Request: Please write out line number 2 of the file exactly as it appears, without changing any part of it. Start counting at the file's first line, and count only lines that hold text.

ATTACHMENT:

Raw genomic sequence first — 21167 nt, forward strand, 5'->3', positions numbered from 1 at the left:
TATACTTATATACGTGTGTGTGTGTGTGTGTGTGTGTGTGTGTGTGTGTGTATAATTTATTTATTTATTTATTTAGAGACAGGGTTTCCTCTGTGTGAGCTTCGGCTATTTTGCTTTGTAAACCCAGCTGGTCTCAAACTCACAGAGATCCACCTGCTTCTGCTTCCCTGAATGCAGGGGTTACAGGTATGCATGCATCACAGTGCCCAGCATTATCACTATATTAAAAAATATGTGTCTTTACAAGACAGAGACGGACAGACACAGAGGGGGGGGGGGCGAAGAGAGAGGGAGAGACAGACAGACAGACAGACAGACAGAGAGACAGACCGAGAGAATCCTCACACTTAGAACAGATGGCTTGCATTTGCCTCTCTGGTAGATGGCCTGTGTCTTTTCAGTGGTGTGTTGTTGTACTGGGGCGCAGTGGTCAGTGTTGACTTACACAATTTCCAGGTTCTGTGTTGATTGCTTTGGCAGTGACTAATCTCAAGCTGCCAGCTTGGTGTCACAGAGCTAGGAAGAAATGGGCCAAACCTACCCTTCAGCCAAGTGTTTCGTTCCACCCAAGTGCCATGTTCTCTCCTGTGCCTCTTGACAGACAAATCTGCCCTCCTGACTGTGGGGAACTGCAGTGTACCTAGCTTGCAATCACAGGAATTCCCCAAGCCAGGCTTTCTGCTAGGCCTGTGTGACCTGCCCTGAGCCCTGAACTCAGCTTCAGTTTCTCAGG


TATACTTATATACGTGTGTGTGTGTGTGTGTGTGTGTGTGTGTGTGTGTGTATAATTTATTTATTTATTTATTTAGAGACAGGGTTTCCTCTGTGTGAGCTTCGGCTATTTTGCTTTGTAAACCCAGCTGGTCTCAAACTCACAGAGATCCACCTGCTTCTGCTTCCCTGAATGCAGGGGTTACAGGTATGCATGCATCACAGTGCCCAGCATTATCACTATATTAAAAAATATGTGTCTTTACAAGACAGAGACGGACAGACACAGAGGGGGGGGGGGCGAAGAGAGAGGGAGAGACAGACAGACAGACAGACAGACAGAGAGACAGACCGAGAGAATCCTCACACTTAGAACAGATGGCTTGCATTTGCCTCTCTGGTAGATGGCCTGTGTCTTTTCAGTGGTGTGTTGTTGTACTGGGGCGCAGTGGTCAGTGTTGACTTACACAATTTCCAGGTTCTGTGTTGATTGCTTTGGCAGTGACTAATCTCAAGCTGCCAGCTTGGTGTCACAGAGCTAGGAAGAAATGGGCCAAACCTACCCTTCAGCCAAGTGTTTCGTTCCACCCAAGTGCCATGTTCTCTCCTGTGCCTCTTGACAGACAAATCTGCCCTCCTGACTGTGGGGAACTGCAGTGTACCTAGCTTGCAATCACAGGAATTCCCCAAGCCAGGCTTTCTGCTAGGCCTGTGTGACCTGCCCTGAGCCCTGAACTCAGCTTCAGTTTCTCAGG